From Lazkao in the Basque Country of Spain, Josune was seventeen years old when a TV documentary about two women climbing in France’s Verdon Gorge introduced her to the sport. Since that moment, she was deeply compelled to try climbing. A very determined person, Josune’s personality fit perfectly with the sport; if she wants something she will not stop until she succeeds.
BREAKING DOWN THE FIRST BARRIERS
After doing her first 8a/ 5.13b "Hiena" in Oñate, Spain, her mind became free and without any internal pressures she was able to climb many difficult routes quickly. A few years later, she became fifth woman to climb 8b+/ 5.14a (after Lynn Hill, Susi Good, Robyn Erbesfield and Mia Axon). The following year (1998), many people around Josune pressured her to try to be the first woman to climb an 8c/ 5.14b. This additional pressure created a mental barrier that she had never before experienced, and it weighed heavily upon her. Despite this, she finally red-pointed "Honky Tonky", 8c /5.14b, and became the first woman in the world to climb at that level.
After that, her obsession for the next two years was to become a multi-faceted climber and trained to succeed on various styles of routes: overhangs, faces, roofs, short power routes, or long stamina ones. Then, in 2000 she broke through another barrier and became the first woman to climb 8c+/ 5.14c with her ascent of "Honky Mix" at Onate, Spain. With this new benchmark established, Josune then focused on climbing many of Europe’s most famous routes, including: Le Specialist Direct (8c/5.14b) and Macumba Club (8c/ 5.14b) in France, and Noia (8c+/ 5.14c) in Italy.
2002 A DIFICULT YEAR: FIRST 9A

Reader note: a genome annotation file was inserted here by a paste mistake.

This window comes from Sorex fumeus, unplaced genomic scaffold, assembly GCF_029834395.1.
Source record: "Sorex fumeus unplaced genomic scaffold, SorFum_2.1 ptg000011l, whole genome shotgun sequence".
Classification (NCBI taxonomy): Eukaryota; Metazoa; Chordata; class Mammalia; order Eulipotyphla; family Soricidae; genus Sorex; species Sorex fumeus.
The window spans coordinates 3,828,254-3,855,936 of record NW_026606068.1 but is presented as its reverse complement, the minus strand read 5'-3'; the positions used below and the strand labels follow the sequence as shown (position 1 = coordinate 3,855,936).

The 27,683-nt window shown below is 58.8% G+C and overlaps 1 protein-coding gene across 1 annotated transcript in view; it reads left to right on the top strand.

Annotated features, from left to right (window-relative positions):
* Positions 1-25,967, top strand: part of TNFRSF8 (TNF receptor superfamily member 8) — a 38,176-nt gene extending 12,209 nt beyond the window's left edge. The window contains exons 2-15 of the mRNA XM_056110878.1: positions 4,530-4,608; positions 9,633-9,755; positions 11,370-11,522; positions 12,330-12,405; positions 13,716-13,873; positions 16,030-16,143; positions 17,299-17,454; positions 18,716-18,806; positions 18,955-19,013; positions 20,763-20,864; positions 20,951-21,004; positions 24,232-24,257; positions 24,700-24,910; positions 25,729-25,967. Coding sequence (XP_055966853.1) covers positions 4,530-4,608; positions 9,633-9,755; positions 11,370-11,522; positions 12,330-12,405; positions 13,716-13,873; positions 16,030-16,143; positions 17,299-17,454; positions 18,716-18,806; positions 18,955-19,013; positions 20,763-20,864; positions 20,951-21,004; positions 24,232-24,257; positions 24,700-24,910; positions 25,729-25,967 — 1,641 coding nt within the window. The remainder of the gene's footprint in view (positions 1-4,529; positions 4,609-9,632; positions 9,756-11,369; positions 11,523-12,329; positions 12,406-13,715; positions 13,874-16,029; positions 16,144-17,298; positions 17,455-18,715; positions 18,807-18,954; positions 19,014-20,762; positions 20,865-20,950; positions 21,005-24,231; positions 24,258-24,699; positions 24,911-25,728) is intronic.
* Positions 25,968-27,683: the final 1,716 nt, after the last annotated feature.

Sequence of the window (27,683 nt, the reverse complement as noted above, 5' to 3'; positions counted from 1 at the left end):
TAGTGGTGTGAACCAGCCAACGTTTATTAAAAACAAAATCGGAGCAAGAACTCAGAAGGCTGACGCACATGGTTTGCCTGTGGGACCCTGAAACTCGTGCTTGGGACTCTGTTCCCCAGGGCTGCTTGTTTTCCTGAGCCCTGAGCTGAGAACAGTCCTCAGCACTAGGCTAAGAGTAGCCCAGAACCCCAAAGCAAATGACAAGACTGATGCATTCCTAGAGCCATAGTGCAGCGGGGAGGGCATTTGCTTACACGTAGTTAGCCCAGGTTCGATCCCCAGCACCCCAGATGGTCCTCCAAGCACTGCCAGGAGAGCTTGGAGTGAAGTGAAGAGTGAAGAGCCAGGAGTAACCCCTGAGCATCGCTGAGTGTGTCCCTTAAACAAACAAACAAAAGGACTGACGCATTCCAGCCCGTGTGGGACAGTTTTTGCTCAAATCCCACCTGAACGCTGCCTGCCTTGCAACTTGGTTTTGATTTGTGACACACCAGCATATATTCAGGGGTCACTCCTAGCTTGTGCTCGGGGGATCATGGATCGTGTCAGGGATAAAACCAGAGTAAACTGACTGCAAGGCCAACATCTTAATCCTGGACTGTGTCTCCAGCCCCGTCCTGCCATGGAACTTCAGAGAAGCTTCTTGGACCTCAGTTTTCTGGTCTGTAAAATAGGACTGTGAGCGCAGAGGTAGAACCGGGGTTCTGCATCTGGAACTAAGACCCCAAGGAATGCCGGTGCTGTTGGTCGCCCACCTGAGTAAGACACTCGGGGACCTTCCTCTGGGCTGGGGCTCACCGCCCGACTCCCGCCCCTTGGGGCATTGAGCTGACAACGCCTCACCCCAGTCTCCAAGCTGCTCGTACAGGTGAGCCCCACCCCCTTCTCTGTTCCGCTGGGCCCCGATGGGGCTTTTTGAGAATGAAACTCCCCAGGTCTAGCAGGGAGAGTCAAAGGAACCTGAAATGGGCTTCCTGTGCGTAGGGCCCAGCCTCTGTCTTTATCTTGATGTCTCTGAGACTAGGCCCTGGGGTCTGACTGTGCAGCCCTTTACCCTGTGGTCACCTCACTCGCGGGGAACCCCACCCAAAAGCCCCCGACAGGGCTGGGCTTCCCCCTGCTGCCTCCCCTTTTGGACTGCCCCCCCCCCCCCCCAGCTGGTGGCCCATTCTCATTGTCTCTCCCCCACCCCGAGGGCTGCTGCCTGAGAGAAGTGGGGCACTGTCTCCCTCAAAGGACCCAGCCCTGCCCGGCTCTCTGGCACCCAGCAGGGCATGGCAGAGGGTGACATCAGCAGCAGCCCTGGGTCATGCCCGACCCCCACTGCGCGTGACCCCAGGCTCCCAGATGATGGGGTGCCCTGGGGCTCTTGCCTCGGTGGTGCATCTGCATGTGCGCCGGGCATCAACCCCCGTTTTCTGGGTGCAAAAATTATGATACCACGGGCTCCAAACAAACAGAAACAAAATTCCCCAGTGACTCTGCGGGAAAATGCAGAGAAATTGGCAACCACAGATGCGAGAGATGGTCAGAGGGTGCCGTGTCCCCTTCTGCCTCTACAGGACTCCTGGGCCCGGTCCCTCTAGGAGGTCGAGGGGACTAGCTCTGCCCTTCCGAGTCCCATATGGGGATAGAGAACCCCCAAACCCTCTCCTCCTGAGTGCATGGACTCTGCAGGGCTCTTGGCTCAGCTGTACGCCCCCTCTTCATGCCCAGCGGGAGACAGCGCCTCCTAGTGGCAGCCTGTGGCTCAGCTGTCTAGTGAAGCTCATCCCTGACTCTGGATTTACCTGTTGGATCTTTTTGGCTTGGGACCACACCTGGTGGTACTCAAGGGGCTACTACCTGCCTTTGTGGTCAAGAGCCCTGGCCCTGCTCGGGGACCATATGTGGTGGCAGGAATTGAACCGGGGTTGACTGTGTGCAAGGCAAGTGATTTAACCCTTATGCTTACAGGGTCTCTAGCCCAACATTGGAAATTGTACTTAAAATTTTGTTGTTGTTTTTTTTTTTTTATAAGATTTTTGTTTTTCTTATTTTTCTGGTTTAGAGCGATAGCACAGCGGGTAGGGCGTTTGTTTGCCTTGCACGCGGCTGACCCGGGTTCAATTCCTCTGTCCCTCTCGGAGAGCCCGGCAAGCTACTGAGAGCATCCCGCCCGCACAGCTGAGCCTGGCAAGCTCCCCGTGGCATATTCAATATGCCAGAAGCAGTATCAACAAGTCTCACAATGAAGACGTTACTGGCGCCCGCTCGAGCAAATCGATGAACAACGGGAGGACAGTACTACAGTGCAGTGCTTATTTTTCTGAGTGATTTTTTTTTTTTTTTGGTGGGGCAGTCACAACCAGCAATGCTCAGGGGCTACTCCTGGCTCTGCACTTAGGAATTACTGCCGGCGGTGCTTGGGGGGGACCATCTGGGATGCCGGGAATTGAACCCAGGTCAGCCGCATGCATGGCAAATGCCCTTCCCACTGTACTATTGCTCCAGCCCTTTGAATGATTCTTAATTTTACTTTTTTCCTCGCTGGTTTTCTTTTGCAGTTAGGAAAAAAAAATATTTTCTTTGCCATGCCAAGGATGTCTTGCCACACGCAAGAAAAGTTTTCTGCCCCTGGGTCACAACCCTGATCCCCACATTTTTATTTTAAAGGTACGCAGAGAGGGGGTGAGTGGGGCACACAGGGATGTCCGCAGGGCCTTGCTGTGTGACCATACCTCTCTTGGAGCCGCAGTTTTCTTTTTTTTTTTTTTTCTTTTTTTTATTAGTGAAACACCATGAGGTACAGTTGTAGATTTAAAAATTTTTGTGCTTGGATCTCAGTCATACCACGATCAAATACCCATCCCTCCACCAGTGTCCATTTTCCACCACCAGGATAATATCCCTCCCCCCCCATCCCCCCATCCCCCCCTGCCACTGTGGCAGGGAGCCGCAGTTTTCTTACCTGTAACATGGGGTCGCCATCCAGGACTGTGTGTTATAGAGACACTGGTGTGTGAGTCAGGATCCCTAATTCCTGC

If there is a magical year for Josune, it was 2002 when she once again raised the bar with the first female ascent of a 9a/ 5.14d. The route, "Bain de Sang" (Blood Bath) is located in St. Loup, Switzerland and represented a new breakthrough in her climbing. Also in the spring of 2002, she climbed her hardest boulder problem, a difficult traverse in Balzola’s cave called "La travesia de Arriota", which weighed in at the traverse grade of 8c or V15.
That summer she began climbing multi-pitch routes, and her free ascent of an old aid line was documented by Spanish television. The classic route, called "El Pilar Del Cantabrico, was 550 meters long and demanded difficult free-climbing up to 8a+/ 5.13c with very old and questionable fixed protection.
Since that time Josune has been motivated by multi-pitch routes, and together with her husband Rikar Otegi they established the 300-metre "Yeah Man" 8b+/ 5.14a in Switzerland’s Gastlosen range.
More and more routes came after, and between all of them she made the fourth ascent of "Logical Progression" 9a/ 5.14d, in Yoyama, Japan, and the second ascent of Switzerland’s "Bimbaluna" 9a/a+, or 5.14d/5.15a.
In 2006, Josune began to look higher; discovering ice climbing and alpinism, as well as focusing on long traditional routes. She has made ascents of several Alp classics such as the Walker Spur on Grands Jorasses and the Cechinel-Nominé on the Grand Pillar De Angle on Mont Blanc. Josune and Rikar also opened the 400-metre route "El Ojo Critico", 8a/ 5.13b in Spain’s Ordesa National Parc, a difficult and traditionally protected route with only a few fixed pitons.
Check out Josune's blog at blogs.barrabes.com/JosuneBereziartu